Many scientists are working with phytoplanktons and trying to enhance their production in every possible manner. If we emphasise on their requirements and adequate growing conditions, we find that they have got few necessities like sufficient amount of carbon dioxide, sunlight in a process called photosynthesis to produce organic compounds which they use for food and to make their cells. An adequate amount of temperature and pressure are necessary for their growth. So they are generally found in the euphotic region of the ocean. Phytoplankton can become limited by the availability of nutrients when light and temperature are adequate and loss rates are not excessive. The current paradigms for nutrient limitations in freshwater, estuarine, and marine environments are quite different. The internal cellular concentrations of nutrients determine phytoplankton growth rates, and it is often difficult to relate growth rates to external concentrations, especially in natural situations. This should lead to a greater reliance on the composition of particulate matter and biomass-based physiological rates to infer nutrient limitation. The phytoplankton require phosphorus (phosphate), nitrogen (nitrate, nitrite, ammonia) and silicon in large amount for their growth and development. They also require very small amounts of metals such as iron, copper, zinc and cobalt.With these limited requirements, they sequester carbon dioxide from air into deeper parts of ocean. At the same time, they produces oxygen and DMS helping in sulphur cycle. This coupled effect leads to anti global warming and cooling effect in atmosphere.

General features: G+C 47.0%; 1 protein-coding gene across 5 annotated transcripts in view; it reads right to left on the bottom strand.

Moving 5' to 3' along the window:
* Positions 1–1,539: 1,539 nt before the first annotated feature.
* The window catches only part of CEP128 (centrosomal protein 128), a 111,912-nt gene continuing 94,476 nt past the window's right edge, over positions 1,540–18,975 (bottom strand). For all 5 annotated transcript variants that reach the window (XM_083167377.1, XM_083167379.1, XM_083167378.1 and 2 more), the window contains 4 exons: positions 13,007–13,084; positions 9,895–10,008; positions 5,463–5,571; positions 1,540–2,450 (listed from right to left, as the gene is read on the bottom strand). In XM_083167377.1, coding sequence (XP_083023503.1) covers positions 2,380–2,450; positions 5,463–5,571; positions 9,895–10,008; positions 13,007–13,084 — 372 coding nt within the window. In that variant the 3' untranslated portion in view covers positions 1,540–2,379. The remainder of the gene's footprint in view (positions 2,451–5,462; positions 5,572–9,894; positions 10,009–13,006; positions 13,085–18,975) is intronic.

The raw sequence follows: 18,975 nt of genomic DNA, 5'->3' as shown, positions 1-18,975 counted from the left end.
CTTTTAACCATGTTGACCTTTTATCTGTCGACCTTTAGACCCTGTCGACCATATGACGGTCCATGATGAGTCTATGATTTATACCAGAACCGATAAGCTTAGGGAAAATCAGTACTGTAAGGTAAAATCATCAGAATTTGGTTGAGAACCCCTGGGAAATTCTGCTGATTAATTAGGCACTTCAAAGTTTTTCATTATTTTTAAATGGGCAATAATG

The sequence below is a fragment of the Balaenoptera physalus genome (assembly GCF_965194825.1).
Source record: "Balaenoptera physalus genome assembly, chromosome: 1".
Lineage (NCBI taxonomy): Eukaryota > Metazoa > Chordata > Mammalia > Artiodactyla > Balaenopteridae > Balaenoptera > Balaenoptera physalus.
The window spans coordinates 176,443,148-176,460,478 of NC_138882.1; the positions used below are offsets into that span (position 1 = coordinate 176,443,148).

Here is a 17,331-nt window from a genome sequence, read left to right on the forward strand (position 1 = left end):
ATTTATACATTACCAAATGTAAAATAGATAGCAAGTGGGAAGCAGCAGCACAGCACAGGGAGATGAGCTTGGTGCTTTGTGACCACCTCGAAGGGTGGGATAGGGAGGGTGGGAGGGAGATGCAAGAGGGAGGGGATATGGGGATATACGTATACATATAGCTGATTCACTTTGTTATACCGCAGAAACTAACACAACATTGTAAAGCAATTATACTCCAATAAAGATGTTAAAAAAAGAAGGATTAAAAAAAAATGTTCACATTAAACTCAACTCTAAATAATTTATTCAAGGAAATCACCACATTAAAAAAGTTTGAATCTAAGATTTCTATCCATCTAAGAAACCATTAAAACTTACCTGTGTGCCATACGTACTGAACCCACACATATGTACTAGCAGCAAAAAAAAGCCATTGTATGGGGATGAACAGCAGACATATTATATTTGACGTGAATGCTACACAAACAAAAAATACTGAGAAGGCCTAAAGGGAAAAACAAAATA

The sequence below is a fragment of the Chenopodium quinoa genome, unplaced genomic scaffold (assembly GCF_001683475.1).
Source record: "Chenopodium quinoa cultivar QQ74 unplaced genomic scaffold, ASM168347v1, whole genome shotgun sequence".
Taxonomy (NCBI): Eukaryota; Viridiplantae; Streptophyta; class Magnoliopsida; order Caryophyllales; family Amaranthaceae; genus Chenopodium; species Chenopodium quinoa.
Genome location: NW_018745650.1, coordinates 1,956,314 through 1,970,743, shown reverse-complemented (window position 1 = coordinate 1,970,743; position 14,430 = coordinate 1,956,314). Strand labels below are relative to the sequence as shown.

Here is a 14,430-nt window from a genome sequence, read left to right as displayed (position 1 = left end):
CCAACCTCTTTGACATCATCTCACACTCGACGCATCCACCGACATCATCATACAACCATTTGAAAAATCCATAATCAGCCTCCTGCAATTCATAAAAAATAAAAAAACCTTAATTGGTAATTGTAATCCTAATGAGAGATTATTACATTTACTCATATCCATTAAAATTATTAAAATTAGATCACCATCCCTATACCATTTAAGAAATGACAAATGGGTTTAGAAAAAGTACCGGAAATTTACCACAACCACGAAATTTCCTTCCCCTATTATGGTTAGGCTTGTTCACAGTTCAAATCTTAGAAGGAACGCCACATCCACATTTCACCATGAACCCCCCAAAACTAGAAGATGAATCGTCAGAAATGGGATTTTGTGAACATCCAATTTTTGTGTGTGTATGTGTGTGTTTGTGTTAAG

Phytoplankton produces DMSP (dimethylsulfoniopropionate) which cleaves into DMS which regulates our environment. DMSP acts as osmolyte and cryoprotectant which saves the life of phytoplankton species from saline water bodies, freezing temperature and high pressure. Phytoplankton species are generally obligate photoautotrophs, mixotrophs and heterotrophs. Of these, the best known are dinoflagellate genera such as Noctiluca and Dinophysis, that obtain organic carbon by ingesting other organisms or detrital material and diatoms such as are coscinodiscus wailesii , closterium, coscinodiscus radiates, thalassiosira pseudonana, thalassiosira levanderi, orthoseira roeseana . In some areas such as the Sargasso Sea or the South Pacific Gyre, phytoplankton is dominated by the small sized cells, called picoplankton, mostly composed of cyanobacteria (Prochlorococcus, Synechococcus) and picoeucaryotes such as Micromonas. In both aquaculture and mariculture phytoplanktons are utilised as food for the animals being farmed. In mariculture, the phytoplankton is naturally occurring and is introduced into enclosures with the normal circulation of seawater. In aquaculture, phytoplankton must be obtained and introduced directly to feed many varieties of aqua-cultured molluscs, including pearl oysters and giant clams.